From Middlebury to Middlefield: The Department of State's Impact on Connecticut

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A covered bridge is seen over a stream with the words "#State4States" and "Connecticut"
#State4States: The Department of State has direct impact on the state of Connecticut

From Middlebury to Middlefield: The Department of State's Impact on Connecticut

The State Department benefits the American people by advancing U.S. national security, promoting our economic interests, providing services, and reaffirming our country’s exceptional role in the world. As they do many States across the nation, these benefits directly impact the “Constitution State” of Connecticut. 

Connecticut and its people have played noteworthy roles in the history of the United States and in diplomacy. In fact, former U.S. Secretary of State Dean Acheson was a son of Connecticut. Born in 1893 in the city of Middletown, Acheson attended Groton School and Yale University. After serving as a clerk for Supreme Court Justice Louis Brandeis and entering the Franklin D. Roosevelt administration as Under Secretary of the Department of Treasury, Acheson began his career at the Department of State in 1941, and was appointed the 51st Secretary of State in 1949.  Acheson played an important role in shaping the United States' policy during the early Cold War.  

Today, the State Department has a mutually-beneficial relationship with Connecticut and its institutions. For example, Yale University is a participating school in the Diplomacy Lab partnership led by the State Department’s Office of Global Partnerships. Diplomacy Lab is a public-private partnership that enables the State Department to “course-source” research and innovation related to foreign policy challenges. Partner schools like Yale University conduct research around Department-selected topics including democracy and human rights, counterterrorism, global health, and energy security. Over the course of a semester, professors guide students in developing a final work product that accomplishes the goals outlined by the Department. Students also have opportunities throughout the semester to discuss their research with State Department officials. Diplomacy Lab underscores the Department’s commitment to engage the American people, including the people of Connecticut, in the work of the State Department. The partnership also underscores the need to broaden the Department’s research base in response to a proliferation of complex global challenges.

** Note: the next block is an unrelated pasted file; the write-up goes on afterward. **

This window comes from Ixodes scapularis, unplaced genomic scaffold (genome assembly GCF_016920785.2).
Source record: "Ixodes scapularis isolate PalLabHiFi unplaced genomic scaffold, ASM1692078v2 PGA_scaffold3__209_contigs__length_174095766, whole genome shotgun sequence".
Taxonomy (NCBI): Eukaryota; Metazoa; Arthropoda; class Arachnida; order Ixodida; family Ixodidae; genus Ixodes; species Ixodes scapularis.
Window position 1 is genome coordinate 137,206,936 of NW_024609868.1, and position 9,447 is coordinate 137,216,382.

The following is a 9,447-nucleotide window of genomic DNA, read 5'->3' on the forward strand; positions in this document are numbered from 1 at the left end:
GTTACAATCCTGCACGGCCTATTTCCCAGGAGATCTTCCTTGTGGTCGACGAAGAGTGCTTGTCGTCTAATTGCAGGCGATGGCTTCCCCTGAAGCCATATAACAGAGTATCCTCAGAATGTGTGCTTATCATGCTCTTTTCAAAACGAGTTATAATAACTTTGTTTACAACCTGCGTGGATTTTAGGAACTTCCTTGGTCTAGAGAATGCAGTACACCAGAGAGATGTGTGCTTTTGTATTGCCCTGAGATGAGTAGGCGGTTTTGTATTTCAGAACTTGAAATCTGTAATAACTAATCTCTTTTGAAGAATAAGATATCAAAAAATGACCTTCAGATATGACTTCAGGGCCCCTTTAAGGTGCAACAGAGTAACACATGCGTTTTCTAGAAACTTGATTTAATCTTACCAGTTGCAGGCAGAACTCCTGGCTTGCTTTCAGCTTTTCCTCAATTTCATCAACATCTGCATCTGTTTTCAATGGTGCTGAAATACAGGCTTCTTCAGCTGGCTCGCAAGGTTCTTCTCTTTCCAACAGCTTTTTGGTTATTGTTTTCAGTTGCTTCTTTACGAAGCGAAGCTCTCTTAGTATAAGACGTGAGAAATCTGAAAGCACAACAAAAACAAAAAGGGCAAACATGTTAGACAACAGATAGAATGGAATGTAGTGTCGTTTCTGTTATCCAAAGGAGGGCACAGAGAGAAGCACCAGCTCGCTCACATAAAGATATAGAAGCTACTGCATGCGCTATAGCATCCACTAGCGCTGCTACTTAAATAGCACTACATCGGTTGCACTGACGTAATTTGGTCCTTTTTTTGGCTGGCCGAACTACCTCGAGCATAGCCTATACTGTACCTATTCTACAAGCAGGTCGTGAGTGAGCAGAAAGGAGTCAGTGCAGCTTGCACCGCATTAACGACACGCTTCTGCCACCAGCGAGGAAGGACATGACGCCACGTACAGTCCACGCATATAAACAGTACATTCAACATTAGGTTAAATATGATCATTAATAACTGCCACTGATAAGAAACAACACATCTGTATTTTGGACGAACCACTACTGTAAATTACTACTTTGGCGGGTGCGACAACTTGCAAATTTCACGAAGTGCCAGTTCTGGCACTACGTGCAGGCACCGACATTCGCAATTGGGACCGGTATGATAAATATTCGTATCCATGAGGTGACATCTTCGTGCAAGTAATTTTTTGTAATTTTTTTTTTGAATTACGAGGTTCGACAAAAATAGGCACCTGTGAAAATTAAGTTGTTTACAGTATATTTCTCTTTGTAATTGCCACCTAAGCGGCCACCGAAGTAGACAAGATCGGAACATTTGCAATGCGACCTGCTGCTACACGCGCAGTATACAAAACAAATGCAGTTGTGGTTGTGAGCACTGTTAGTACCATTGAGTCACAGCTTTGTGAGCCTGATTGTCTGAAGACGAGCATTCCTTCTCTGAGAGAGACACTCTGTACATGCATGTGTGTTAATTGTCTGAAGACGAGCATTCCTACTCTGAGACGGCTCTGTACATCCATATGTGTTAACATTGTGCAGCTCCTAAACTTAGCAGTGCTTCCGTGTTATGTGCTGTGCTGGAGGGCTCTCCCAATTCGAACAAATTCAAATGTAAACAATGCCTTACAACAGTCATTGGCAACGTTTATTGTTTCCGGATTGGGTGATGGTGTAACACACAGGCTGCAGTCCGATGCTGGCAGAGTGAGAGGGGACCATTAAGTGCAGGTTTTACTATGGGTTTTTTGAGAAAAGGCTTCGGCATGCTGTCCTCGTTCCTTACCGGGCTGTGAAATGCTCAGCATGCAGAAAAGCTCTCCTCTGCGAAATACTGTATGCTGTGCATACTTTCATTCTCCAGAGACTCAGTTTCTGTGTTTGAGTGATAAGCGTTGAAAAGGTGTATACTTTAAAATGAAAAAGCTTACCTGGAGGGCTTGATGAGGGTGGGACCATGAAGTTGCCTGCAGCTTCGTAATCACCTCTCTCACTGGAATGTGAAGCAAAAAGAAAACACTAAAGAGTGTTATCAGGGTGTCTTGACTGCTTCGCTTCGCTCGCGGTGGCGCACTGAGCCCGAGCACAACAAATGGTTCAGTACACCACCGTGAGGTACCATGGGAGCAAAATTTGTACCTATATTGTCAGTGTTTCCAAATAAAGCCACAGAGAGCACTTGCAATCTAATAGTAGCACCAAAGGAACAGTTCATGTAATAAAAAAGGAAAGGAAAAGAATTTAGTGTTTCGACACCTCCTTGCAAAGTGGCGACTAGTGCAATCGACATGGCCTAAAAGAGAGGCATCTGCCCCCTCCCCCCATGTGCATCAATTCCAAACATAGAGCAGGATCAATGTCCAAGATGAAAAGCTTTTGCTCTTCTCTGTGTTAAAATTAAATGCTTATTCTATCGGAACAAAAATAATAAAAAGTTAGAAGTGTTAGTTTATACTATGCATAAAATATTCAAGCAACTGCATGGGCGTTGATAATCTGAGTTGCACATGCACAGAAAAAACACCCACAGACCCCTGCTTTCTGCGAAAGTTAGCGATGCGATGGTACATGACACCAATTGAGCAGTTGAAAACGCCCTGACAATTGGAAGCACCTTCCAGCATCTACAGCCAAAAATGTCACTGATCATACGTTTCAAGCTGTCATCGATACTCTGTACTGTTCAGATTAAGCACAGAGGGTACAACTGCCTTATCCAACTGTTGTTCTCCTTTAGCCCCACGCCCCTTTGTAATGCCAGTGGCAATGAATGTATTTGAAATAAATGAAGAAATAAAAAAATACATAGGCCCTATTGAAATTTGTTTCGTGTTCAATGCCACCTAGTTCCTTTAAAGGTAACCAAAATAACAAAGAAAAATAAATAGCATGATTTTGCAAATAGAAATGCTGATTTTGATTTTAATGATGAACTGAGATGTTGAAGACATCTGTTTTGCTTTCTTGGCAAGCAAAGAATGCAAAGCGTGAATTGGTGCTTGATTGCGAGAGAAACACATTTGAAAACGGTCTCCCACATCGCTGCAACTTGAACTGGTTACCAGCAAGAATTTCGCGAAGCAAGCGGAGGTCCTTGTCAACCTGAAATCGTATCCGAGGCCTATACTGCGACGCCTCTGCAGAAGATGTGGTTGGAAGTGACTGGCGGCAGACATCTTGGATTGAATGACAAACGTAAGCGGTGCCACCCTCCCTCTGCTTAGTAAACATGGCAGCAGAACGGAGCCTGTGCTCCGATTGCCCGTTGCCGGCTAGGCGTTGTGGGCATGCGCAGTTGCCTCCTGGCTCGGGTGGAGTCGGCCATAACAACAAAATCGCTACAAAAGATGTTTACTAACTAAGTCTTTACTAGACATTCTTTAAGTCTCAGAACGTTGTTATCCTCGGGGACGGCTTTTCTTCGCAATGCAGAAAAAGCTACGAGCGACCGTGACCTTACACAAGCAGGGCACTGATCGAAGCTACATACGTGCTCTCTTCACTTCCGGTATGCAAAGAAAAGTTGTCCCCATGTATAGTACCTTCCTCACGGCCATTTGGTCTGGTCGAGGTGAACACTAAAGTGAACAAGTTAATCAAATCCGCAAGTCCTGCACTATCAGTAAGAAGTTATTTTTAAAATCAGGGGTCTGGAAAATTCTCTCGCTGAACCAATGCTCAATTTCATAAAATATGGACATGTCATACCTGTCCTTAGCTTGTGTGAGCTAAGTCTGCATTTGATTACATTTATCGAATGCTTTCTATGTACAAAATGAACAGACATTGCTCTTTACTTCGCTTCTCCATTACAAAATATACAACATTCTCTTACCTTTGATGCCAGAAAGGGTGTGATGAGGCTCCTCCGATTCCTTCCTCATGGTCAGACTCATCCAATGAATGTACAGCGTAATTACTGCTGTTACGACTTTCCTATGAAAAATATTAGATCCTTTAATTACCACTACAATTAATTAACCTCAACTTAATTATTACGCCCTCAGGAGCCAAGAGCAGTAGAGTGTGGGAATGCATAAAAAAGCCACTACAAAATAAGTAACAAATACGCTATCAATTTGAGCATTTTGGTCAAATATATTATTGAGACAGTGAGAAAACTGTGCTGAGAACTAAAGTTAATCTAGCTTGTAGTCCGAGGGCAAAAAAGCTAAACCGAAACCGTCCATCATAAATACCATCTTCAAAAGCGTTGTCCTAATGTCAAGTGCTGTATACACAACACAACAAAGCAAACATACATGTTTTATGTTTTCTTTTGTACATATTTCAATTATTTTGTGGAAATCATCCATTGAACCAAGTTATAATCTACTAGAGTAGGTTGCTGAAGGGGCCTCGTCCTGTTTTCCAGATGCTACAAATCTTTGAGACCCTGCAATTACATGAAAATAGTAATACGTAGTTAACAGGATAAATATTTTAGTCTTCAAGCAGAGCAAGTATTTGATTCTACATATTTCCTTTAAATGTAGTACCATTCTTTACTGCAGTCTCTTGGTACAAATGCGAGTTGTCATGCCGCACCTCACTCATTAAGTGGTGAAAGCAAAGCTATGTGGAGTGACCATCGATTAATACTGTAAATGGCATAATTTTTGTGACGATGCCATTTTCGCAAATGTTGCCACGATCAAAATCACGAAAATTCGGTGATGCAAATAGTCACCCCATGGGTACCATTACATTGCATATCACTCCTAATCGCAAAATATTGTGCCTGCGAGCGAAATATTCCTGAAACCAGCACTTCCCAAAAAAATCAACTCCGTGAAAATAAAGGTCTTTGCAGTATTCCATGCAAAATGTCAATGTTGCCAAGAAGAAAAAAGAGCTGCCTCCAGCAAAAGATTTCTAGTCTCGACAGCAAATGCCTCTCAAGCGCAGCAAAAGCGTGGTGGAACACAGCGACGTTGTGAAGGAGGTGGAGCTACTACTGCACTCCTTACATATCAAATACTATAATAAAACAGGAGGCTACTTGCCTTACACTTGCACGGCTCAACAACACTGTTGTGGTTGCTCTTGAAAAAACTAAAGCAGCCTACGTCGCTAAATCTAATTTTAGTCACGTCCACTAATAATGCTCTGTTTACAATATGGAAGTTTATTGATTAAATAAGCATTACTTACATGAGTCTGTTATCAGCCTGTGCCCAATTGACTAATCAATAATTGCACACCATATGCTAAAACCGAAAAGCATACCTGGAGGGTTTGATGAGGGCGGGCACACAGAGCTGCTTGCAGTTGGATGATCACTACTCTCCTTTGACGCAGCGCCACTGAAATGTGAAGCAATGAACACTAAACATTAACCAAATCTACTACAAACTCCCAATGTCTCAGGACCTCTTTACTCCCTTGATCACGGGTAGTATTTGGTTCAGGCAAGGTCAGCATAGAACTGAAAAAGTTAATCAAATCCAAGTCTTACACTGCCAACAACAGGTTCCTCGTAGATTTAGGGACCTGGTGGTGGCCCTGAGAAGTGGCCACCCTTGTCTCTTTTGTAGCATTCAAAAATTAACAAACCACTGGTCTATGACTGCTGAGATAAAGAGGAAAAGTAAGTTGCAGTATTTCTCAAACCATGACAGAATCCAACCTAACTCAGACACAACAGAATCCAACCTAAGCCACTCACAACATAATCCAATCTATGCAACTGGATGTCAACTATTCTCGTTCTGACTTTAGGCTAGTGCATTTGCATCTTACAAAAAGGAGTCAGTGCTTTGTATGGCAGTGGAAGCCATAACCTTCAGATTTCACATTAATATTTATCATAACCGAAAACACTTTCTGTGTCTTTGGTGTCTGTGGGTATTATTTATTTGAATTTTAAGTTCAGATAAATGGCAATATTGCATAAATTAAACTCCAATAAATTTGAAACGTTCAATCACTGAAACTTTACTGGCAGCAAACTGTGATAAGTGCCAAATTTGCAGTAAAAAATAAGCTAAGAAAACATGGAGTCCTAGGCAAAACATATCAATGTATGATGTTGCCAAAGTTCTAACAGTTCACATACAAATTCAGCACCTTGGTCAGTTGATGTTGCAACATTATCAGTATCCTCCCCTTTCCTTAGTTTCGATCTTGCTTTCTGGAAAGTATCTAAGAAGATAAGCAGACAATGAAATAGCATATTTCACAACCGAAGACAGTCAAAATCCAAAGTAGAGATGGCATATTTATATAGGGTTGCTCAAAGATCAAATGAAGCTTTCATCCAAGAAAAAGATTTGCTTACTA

The State Department engages with Connecticut institutions in other key areas as well.  In 2016, the State Department’s Office to Monitor and Combat Trafficking in Persons awarded a grant to Lawyers Without Borders based in New Haven, Connecticut.  The $750,000 grant has been used in Lawyers Without Borders’ work to improve trafficking in persons investigations and prosecutions in Tanzania through providing detail-focused capacity-building and training and materials for criminal justice actors, and through complementary community and nongovermental organization work.  

The State Department will continue to seek partnerships that benefit Connecticut’s communities and advance the United States' foreign policy priorities. Such endeavors can only bring about positive outcomes for the future of the United States, our friends, and our partners around the world. 

Find out more about the Department of State's impact in American communities at Department of State by State

Editor's Note: This entry also appears in the U.S. Department of State's publication on Medium.

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